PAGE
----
Debbie Ngarewa-Packer: Wāhine Māori must lead dismantling of colonialist mindset in Aotearoa

OPINION

Recently I shared my concerns about the escalation of abuse from misogynistic racists and the targeting of wāhine, many who wear moko kauae.

I referred to my own experience knowing that if I share my views (of colonisation or racism), it ignites attacks on my wāhine ahua (physical appearance).

I shared how as a wahine I feel forced to armour up psychologically against these types of right-wing males, simply because they struggle with what I represent or because, as Morgana Watson described so well, “it is an affront to their colonial thinking, and that as a consequence these men become increasingly agitated and resort to abuse to silence us”.

This colonial hegemony attack at wāhine ahua today is a gendered motive used to preserve hegemonic white male control, it is gendered racist motives used to preserve male colonisers’ control.

The very same controls that predetermined the fate of wāhine historically are today trying to restrict and limit wāhine participation, to make us less active in calling out racism.

'Status of Māori women misrepresented, eroded'

Leonie Pihama, associate professor and renowned academic and researcher, wrote in Understanding Colonial Hegemony, “The status of Māori women has been seriously misrepresented and eroded”, asserting that “Māori women must be recognised in the many roles that are ours, and that includes our leadership, rangatira positions”.

“Mana Wāhine is an assertion of our intrinsic mana as descendants of our tūpuna, as holders and maintainers of whakapapa. An underlying tenet of Mana Wāhine is that our tūpuna wāhine have always had critical roles in Māori society.

“Through colonisation those roles and the status of Māori women has been actively, deliberately, and intentionally undermined, marginalised and denied.”

It is that role wāhine are asserting today, removing the shackles of colonisation, upholding our rangatiratanga, using our platforms and spheres of influence to invigorate change within our whānau, communities and sectors.

Inspiring courage, leading movements. Explicitly highlighting historical trauma that creates the displacement that many of our whānau contend with today and boldly dismantling the layers of racism to address inequity so that our whānau can reach their true potential.

Moving across our various environments and cultures refusing to be stereotyped or marginalised, with voices that are secure and hearts that are intentional on working alongside our whānau, tane, tangata Tiriti and tangata moana towards a united Aotearoa.

It is this very strength that has triggered right-wing males’ warnings to wāhine not to step out of line, not to participate in politics or policy that propose to reset the balance of power. But reset it we must – 181 years of trying it their way has failed us; a Tiriti-led Aotearoa is calling and wāhine-led balance is required.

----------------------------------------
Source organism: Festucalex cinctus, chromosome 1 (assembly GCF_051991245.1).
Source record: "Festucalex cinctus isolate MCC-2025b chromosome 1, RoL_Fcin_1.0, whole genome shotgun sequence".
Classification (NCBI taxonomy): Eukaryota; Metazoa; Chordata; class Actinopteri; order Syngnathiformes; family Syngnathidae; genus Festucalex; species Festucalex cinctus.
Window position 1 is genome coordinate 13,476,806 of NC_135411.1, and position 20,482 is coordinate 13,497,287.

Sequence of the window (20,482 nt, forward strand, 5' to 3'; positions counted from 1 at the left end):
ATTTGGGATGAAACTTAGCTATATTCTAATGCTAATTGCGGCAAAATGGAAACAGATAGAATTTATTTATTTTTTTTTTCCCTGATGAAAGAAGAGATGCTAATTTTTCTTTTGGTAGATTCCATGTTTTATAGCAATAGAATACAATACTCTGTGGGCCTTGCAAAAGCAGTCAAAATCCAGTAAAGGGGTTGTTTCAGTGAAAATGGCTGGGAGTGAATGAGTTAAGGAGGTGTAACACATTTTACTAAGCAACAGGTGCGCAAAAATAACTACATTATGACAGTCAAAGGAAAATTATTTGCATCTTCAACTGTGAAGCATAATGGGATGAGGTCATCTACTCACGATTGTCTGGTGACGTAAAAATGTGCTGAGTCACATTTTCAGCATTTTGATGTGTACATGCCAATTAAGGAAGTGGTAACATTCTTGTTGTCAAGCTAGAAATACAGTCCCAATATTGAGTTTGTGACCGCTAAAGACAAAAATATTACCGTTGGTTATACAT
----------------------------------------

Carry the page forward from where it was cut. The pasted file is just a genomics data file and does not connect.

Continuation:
Dramatic power shift under way

Thankfully there is a dramatic change of power going on, the world is hearing indigenous people’s stories more and that includes Māori, there is a consolidating of indigenous relationships, there is more understanding of privilege and fragility and a desire to change the very colonised frameworks and systems that embolden them.

At home, we are sharing more of our own stories, assuming our own ahua, threatening the very core of generational hegemony. We are remembering our own amazing tenacity.

We started Te Kōhanga Reo movements, we led mana wāhine claims across multiple generations of wāhine who have lived and survived the impact of colonisation, we cross the floor politically to uphold our tino rangatiratanga, we challenge government agencies tasked to look after our tamariki, and we win more Olympic medals.

None of what wāhine do is exclusive, or denying all our whakapapa. Therein lies the biggest insecurity that these dominators don’t understand, that being proud to be wāhine Māori is not anti-Pākehā, that asserting our matriarchy as wāhine is as natural and as necessary as breathing.

“Me aro koe ki te hā o Hineahuone: Pay heed the dignity of wāhine.”

This whakataukī is a reminder of the status of wāhine within Māori society. Hineahuone is the first human being, shaped from the sacred earth of Papatūānuku, the earth parent, from whom we all descend. We do not have to fit into a patriarchal mould; our role is unique and valuable.

We, as wāhine Māori, must continue in the path determined, have the absolute conviction to drive from that which isn’t working for our whānau, push through the abuse, non-believers and unite in reasserting our positions and status within our own communities and wider society.

This week, I travel to celebrate our Kīngitanga gathered at Tūrangawaewae marae in Ngāruawāhia. It is something our kuia did for years and I have done since I was a young wāhine.

This year we also celebrate and remember a special kuia, Princess Te Puea Hērangi, granddaughter of Kingi Tāwhiao Te Wherowhero, a wāhine who, 100 years ago, confronted many challenges and, against all odds, moved her people from a position of disparity to wellbeing. Pay heed the dignity of wāhine.

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